The Haliburton Highlands CARP chapter is moving forward under new direction as its only-ever president Bob Stinson steps down from his position.

After six-and-a-half years at the helm, the 85-year old is stepping down into a community liaison role. No one person is set to take over as head of the chapter. Instead, his position will be filled by committee, with other members of the chapter’s board working together to manage his former duties.

“Things are catching up to me,” Stinson said. “I just don’t feel capable of doing the job that should be done … I’m disappointed that I didn’t create a situation where somebody was ready to step in and take my place.”

Running Haliburton’s CARP chapter has gone well over the past few years, Stinson said. He noted the success of its launch in 2012, with over 200 people attending, and how the chapter became the country’s fastest growing.

Today, it stands with approximately 700 members. Under his leadership, Stinson said the chapter ran workshops and advocated for senior’s issues in the county. Senior housing was foremost amongst them, especially given the county’s rising senior population.


“We simply need to concentrate on building more for the seniors that are here,” Stinson said. “We’re approaching 65 per cent of the population is seniors, that’s huge. Lots of them have to move away or they can’t live on their own because there’s nobody here for them. That’s sad because this is where they want to be.”

Stinson, who also serves on the Aging Well committee, said he had laments as president. He said he would have liked to have been able to better work with the whole County of Haliburton, instead of a focus around Haliburton village. He also commented on the struggles of grooming a successor, after the passing of vice president Peter Minaki in 2015.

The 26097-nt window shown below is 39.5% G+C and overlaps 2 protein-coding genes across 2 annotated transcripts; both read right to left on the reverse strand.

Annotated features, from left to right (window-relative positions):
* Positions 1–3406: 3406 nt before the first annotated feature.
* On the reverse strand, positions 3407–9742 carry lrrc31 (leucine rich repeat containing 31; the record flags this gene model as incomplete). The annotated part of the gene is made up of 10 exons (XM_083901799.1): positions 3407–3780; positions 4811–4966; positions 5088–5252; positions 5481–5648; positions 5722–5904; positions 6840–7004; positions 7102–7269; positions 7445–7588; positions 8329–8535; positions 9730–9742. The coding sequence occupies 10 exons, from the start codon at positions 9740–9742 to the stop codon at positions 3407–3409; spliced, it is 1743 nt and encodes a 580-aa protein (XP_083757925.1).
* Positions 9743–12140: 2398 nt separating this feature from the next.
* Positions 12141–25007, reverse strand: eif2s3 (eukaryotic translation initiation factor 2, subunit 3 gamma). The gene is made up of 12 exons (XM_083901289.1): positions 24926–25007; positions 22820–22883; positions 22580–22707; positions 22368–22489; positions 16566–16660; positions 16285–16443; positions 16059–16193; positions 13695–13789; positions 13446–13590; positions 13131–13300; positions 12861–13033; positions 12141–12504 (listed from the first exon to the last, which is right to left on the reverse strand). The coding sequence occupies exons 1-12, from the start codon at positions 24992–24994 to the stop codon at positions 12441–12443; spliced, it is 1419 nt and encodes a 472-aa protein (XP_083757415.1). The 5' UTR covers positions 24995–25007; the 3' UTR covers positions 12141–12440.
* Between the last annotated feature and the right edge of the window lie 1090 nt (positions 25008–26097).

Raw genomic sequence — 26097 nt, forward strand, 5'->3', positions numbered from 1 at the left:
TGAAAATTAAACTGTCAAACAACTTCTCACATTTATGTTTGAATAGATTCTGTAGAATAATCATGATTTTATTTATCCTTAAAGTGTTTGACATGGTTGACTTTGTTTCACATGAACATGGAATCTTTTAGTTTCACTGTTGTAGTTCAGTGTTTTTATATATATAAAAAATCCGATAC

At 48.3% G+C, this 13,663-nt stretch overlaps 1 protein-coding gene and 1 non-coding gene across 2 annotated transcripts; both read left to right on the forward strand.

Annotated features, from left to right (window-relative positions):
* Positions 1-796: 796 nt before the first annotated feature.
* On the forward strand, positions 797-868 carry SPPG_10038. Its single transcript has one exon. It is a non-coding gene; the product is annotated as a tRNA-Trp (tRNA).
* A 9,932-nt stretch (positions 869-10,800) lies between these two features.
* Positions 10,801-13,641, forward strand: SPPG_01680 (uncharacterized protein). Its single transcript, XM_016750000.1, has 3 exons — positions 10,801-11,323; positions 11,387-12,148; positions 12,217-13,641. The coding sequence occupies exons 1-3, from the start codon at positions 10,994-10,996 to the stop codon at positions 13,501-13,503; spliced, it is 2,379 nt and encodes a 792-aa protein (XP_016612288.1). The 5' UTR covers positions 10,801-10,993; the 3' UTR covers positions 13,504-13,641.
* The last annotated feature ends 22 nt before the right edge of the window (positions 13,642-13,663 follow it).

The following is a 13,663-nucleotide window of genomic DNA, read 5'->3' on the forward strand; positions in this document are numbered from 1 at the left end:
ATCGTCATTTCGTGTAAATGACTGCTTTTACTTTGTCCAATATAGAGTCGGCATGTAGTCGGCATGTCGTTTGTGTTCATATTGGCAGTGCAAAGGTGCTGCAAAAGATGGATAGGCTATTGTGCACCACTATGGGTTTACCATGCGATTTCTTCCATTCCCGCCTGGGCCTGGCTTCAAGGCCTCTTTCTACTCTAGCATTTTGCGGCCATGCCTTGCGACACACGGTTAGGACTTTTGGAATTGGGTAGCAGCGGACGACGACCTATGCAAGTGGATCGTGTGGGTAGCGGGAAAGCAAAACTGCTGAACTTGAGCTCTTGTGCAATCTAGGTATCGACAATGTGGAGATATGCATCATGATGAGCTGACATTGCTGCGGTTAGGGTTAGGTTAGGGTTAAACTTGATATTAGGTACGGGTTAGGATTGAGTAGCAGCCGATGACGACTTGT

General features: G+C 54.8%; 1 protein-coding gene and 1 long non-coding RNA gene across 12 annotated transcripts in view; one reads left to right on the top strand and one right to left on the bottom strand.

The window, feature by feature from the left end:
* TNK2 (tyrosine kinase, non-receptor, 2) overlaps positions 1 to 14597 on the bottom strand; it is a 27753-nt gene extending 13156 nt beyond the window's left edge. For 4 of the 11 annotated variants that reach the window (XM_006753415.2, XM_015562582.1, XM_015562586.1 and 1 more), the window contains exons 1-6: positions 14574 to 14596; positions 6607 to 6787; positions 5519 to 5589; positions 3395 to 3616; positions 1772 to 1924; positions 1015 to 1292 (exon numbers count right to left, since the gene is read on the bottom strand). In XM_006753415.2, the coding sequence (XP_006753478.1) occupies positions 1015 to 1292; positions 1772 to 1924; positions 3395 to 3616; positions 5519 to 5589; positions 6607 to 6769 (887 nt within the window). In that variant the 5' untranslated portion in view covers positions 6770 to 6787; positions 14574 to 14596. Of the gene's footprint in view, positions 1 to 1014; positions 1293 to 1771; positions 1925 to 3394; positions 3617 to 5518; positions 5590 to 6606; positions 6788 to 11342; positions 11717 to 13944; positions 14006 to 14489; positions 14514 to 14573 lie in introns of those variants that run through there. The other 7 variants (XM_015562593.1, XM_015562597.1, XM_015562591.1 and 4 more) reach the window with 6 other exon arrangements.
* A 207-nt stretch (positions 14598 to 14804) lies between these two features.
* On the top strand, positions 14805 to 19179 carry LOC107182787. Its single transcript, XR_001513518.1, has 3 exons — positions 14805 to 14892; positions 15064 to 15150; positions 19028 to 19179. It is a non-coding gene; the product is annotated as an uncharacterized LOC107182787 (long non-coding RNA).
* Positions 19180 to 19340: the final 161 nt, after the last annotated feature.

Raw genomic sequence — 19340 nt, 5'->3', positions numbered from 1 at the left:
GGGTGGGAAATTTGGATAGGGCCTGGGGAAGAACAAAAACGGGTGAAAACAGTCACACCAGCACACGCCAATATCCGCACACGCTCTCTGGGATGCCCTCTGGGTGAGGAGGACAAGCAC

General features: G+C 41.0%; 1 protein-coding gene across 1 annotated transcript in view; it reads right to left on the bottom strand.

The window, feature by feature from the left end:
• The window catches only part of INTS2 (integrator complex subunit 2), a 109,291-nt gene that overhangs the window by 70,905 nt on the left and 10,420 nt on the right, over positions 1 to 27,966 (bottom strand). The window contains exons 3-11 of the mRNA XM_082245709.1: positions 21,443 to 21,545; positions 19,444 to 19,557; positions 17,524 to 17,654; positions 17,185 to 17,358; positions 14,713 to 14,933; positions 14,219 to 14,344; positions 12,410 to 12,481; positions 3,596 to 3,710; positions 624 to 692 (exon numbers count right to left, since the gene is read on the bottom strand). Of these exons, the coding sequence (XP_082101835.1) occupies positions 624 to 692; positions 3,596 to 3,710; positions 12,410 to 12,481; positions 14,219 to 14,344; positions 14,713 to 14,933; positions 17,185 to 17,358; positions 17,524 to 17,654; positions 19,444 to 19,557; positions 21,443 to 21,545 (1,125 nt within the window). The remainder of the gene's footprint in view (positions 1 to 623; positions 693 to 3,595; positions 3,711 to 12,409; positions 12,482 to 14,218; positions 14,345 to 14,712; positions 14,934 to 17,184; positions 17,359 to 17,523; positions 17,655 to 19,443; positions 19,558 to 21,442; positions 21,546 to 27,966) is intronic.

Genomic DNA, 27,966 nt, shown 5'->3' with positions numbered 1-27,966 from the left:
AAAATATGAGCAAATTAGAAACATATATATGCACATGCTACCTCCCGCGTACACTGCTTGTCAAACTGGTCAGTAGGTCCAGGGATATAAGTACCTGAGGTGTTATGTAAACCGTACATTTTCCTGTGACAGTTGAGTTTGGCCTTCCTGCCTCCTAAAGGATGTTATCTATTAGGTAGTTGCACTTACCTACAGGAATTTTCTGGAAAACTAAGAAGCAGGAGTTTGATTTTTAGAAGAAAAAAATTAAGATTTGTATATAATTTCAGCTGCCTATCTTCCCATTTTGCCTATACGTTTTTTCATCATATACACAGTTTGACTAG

CARP Haliburton acting president Elaine Schmid said it has been a struggle to find lasting board members for the group and Stinson will be sorely missed.

“To think that any one person can step in and take over for him is kind of unrealistic because he probably knows more about what CARP is about than anybody,” Schmid said. “That was his baby.”

Schmid said she proposed running the chapter without a regular president, instead taking turns running meetings. She added the idea has gotten support from CARP head office.

She said with non-profit advocacy groups being mostly run by older people, this kind of measure could prove more necessary, due to reluctance for individuals to take on a leadership position.

“They’re going to have to share responsibility in order to keep these groups alive,” Schmid said.

Stinson said he appreciated CARP’s board taking this measure, as he does not see any alternative.

“Got a lot of faith. If there’s any way to make it work, they’ll make it work,” he said.

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